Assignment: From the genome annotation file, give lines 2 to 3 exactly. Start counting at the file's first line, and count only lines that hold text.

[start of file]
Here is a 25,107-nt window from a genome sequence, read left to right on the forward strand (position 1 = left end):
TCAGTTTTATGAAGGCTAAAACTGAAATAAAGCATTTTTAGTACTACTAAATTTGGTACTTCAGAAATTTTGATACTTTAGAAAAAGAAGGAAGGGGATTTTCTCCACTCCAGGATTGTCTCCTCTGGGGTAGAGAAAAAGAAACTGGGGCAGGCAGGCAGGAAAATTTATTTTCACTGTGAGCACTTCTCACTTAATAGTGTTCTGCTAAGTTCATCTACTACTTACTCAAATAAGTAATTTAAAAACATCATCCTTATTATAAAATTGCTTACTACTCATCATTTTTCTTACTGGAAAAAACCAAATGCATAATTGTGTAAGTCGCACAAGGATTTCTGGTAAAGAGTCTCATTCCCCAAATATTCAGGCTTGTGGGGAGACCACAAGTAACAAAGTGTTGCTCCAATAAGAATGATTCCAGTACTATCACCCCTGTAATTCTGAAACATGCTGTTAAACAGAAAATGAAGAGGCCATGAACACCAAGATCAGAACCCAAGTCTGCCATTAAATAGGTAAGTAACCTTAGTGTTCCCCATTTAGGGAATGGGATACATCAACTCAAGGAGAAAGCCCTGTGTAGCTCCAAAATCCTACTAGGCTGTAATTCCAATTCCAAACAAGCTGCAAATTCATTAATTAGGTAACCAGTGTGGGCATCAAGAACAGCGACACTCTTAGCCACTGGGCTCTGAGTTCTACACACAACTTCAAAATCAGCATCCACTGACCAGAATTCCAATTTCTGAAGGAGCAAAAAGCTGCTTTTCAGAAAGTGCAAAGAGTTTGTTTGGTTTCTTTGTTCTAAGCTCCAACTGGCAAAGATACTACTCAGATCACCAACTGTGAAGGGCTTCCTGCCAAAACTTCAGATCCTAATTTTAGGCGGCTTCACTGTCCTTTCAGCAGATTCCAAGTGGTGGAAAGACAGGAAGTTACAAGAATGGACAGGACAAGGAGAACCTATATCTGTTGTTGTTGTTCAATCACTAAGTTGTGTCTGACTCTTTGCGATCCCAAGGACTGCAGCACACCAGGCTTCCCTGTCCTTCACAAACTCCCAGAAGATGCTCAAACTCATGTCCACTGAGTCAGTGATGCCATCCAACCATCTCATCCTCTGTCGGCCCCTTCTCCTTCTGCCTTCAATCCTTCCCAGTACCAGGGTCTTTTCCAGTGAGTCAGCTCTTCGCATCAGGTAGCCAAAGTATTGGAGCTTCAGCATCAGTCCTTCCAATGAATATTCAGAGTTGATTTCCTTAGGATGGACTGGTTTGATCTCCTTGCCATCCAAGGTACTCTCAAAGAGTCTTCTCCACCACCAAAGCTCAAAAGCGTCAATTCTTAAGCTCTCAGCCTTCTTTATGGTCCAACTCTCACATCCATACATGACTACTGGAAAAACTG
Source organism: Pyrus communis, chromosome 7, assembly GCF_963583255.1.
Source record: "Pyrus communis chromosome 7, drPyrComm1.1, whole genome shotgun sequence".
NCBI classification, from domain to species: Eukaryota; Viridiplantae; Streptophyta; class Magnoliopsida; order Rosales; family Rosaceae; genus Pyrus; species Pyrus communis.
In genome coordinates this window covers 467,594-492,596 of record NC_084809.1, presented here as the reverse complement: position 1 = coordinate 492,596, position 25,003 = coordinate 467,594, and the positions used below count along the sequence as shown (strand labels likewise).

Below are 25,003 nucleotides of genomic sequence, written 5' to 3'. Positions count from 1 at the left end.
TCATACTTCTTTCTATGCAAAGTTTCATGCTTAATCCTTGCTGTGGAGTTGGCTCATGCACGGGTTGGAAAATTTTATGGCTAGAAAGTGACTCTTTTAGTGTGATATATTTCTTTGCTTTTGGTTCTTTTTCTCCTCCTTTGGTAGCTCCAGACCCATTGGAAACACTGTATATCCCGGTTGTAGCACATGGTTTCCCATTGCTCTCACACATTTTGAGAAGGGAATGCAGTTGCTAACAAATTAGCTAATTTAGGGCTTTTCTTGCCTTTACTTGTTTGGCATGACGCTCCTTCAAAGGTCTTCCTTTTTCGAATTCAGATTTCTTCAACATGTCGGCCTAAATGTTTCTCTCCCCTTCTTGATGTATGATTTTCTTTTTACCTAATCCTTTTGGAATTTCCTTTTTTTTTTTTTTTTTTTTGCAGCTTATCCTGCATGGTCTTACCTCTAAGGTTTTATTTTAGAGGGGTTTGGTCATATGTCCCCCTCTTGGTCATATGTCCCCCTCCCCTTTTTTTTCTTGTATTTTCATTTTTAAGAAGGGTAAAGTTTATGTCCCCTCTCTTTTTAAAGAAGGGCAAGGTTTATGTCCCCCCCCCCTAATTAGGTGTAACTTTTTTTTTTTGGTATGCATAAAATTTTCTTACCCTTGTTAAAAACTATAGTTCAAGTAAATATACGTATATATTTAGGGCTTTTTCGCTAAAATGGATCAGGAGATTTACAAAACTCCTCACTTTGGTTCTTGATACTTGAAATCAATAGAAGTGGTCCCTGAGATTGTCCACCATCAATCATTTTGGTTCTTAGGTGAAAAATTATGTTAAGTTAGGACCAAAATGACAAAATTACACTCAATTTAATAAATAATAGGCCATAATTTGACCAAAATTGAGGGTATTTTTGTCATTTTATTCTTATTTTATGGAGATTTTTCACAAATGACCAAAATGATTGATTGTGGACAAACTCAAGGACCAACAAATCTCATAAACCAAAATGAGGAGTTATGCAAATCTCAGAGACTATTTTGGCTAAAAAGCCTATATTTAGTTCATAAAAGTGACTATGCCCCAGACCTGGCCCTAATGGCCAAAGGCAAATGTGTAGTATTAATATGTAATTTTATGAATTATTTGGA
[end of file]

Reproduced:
TCAGTTTTATGAAGGCTAAAACTGAAATAAAGCATTTTTAGTACTACTAAATTTGGTACTTCAGAAATTTTGATACTTTAGAAAAAGAAGGAAGGGGATTTTCTCCACTCCAGGATTGTCTCCTCTGGGGTAGAGAAAAAGAAACTGGGGCAGGCAGGCAGGAAAATTTATTTTCACTGTGAGCACTTCTCACTTAATAGTGTTCTGCTAAGTTCATCTACTACTTACTCAAATAAGTAATTTAAAAACATCATCCTTATTATAAAATTGCTTACTACTCATCATTTTTCTTACTGGAAAAAACCAAATGCATAATTGTGTAAGTCGCACAAGGATTTCTGGTAAAGAGTCTCATTCCCCAAATATTCAGGCTTGTGGGGAGACCACAAGTAACAAAGTGTTGCTCCAATAAGAATGATTCCAGTACTATCACCCCTGTAATTCTGAAACATGCTGTTAAACAGAAAATGAAGAGGCCATGAACACCAAGATCAGAACCCAAGTCTGCCATTAAATAGGTAAGTAACCTTAGTGTTCCCCATTTAGGGAATGGGATACATCAACTCAAGGAGAAAGCCCTGTGTAGCTCCAAAATCCTACTAGGCTGTAATTCCAATTCCAAACAAGCTGCAAATTCATTAATTAGGTAACCAGTGTGGGCATCAAGAACAGCGACACTCTTAGCCACTGGGCTCTGAGTTCTACACACAACTTCAAAATCAGCATCCACTGACCAGAATTCCAATTTCTGAAGGAGCAAAAAGCTGCTTTTCAGAAAGTGCAAAGAGTTTGTTTGGTTTCTTTGTTCTAAGCTCCAACTGGCAAAGATACTACTCAGATCACCAACTGTGAAGGGCTTCCTGCCAAAACTTCAGATCCTAATTTTAGGCGGCTTCACTGTCCTTTCAGCAGATTCCAAGTGGTGGAAAGACAGGAAGTTACAAGAATGGACAGGACAAGGAGAACCTATATCTGTTGTTGTTGTTCAATCACTAAGTTGTGTCTGACTCTTTGCGATCCCAAGGACTGCAGCACACCAGGCTTCCCTGTCCTTCACAAACTCCCAGAAGATGCTCAAACTCATGTCCACTGAGTCAGTGATGCCATCCAACCATCTCATCCTCTGTCGGCCCCTTCTCCTTCTGCCTTCAATCCTTCCCAGTACCAGGGTCTTTTCCAGTGAGTCAGCTCTTCGCATCAGGTAGCCAAAGTATTGGAGCTTCAGCATCAGTCCTTCCAATGAATATTCAGAGTTGATTTCCTTAGGATGGACTGGTTTGATCTCCTTGCCATCCAAGGTACTCTCAAAGAGTCTTCTCCACCACCAAAGCTCAAAAGCGTCAATTCTTAAGCTCTCAGCCTTCTTTATGGTCCAACTCTCACATCCATACATGACTACTGGAAAAACTG
Source organism: Pyrus communis, chromosome 7, assembly GCF_963583255.1.